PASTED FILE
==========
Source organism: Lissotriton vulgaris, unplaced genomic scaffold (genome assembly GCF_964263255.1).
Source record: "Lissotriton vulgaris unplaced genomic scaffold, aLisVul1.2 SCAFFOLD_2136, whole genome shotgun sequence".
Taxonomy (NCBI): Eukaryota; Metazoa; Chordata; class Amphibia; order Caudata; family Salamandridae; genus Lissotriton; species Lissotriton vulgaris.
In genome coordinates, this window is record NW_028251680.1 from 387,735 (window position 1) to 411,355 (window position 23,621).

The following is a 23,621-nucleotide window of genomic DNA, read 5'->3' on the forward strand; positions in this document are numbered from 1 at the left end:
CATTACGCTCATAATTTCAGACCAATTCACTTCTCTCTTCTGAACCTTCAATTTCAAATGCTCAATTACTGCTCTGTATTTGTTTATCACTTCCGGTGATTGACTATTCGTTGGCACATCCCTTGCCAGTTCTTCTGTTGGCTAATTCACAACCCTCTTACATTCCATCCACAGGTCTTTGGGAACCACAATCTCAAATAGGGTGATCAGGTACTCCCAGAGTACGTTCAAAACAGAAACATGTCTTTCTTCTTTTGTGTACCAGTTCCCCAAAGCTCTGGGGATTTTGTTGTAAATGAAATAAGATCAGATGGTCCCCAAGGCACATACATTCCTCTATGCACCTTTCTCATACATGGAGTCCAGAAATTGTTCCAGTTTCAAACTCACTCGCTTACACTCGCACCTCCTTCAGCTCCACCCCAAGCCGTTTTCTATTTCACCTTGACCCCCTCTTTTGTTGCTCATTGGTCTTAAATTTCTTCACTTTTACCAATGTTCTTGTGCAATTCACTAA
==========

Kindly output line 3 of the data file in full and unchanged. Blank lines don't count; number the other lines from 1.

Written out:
Taxonomy (NCBI): Eukaryota; Metazoa; Chordata; class Amphibia; order Caudata; family Salamandridae; genus Lissotriton; species Lissotriton vulgaris.